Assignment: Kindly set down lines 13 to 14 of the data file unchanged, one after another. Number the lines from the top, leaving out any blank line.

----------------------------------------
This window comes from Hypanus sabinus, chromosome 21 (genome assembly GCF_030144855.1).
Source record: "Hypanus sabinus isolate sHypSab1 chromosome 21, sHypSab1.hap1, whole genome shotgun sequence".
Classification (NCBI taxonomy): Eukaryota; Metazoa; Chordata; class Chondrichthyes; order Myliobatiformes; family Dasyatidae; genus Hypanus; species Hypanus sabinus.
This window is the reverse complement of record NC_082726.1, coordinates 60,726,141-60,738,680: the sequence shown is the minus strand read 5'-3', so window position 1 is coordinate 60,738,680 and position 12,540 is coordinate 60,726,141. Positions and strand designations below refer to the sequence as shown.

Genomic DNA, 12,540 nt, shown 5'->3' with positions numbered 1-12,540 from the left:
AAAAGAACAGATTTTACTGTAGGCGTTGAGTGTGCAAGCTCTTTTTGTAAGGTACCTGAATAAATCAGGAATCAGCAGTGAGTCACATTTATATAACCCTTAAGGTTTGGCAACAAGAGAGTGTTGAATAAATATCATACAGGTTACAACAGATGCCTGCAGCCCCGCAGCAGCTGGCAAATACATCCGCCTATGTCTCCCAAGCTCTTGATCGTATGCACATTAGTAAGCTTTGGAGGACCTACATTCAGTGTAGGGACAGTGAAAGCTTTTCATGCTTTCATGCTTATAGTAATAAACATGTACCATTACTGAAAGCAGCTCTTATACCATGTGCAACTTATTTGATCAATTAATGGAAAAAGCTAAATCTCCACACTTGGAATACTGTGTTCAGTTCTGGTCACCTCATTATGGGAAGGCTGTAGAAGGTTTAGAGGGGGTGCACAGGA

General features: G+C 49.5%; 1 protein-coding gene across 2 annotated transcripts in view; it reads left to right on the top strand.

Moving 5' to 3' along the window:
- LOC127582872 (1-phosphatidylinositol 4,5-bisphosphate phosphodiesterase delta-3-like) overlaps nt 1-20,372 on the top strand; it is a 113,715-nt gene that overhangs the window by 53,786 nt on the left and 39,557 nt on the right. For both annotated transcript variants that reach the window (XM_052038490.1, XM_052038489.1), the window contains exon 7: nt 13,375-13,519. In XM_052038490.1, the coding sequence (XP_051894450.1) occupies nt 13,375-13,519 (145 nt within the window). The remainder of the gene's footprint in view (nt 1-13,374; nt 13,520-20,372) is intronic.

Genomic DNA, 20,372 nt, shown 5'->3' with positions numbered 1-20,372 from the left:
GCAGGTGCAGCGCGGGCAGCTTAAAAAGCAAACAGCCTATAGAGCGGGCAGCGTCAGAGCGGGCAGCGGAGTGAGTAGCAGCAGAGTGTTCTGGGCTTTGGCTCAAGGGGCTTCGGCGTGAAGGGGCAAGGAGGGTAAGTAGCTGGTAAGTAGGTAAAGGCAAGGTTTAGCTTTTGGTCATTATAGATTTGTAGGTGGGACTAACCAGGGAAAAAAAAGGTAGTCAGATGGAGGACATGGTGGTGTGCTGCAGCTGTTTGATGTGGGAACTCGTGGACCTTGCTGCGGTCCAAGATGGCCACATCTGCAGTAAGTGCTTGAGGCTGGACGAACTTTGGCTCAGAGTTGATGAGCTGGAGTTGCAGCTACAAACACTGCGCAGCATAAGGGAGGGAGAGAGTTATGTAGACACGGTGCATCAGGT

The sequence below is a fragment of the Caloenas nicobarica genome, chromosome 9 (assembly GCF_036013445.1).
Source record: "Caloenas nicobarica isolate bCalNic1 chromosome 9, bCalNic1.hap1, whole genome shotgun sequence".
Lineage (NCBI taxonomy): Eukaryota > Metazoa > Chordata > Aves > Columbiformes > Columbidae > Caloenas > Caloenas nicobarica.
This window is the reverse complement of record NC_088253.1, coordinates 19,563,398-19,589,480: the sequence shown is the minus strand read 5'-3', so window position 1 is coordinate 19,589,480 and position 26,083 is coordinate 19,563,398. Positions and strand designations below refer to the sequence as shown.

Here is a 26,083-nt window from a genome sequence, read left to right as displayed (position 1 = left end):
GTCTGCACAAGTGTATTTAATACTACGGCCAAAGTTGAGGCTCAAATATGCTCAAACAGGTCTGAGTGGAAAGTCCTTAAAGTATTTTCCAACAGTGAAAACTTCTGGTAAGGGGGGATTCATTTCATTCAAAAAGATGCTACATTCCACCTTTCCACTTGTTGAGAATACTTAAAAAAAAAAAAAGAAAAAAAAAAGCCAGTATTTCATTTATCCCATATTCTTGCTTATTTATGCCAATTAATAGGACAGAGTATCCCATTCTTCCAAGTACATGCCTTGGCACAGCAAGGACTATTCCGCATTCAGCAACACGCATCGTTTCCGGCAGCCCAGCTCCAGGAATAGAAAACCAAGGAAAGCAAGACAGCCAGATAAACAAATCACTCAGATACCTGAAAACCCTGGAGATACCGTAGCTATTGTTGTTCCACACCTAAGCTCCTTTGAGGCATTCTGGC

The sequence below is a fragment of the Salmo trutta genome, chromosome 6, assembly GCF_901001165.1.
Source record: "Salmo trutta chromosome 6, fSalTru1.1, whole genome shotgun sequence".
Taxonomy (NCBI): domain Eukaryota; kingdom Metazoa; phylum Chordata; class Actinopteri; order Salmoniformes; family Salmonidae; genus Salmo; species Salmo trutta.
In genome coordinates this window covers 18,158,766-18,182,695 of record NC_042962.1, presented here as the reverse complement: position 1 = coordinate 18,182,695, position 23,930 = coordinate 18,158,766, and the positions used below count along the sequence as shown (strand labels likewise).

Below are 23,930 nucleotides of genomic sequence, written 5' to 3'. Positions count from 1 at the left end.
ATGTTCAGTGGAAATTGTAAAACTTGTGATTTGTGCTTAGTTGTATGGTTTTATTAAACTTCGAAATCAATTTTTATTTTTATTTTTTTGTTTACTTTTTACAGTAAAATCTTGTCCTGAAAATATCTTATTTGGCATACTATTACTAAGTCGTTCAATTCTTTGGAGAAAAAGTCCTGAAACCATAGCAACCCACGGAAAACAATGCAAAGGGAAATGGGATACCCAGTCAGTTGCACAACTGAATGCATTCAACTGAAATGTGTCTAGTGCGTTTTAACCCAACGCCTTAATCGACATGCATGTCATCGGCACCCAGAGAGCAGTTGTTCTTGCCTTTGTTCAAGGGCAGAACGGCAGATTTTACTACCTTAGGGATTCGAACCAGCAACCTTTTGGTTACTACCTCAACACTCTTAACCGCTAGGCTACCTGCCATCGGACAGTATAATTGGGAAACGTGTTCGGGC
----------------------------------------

Source record: "Caloenas nicobarica isolate bCalNic1 chromosome 9, bCalNic1.hap1, whole genome shotgun sequence".
Lineage (NCBI taxonomy): Eukaryota > Metazoa > Chordata > Aves > Columbiformes > Columbidae > Caloenas > Caloenas nicobarica.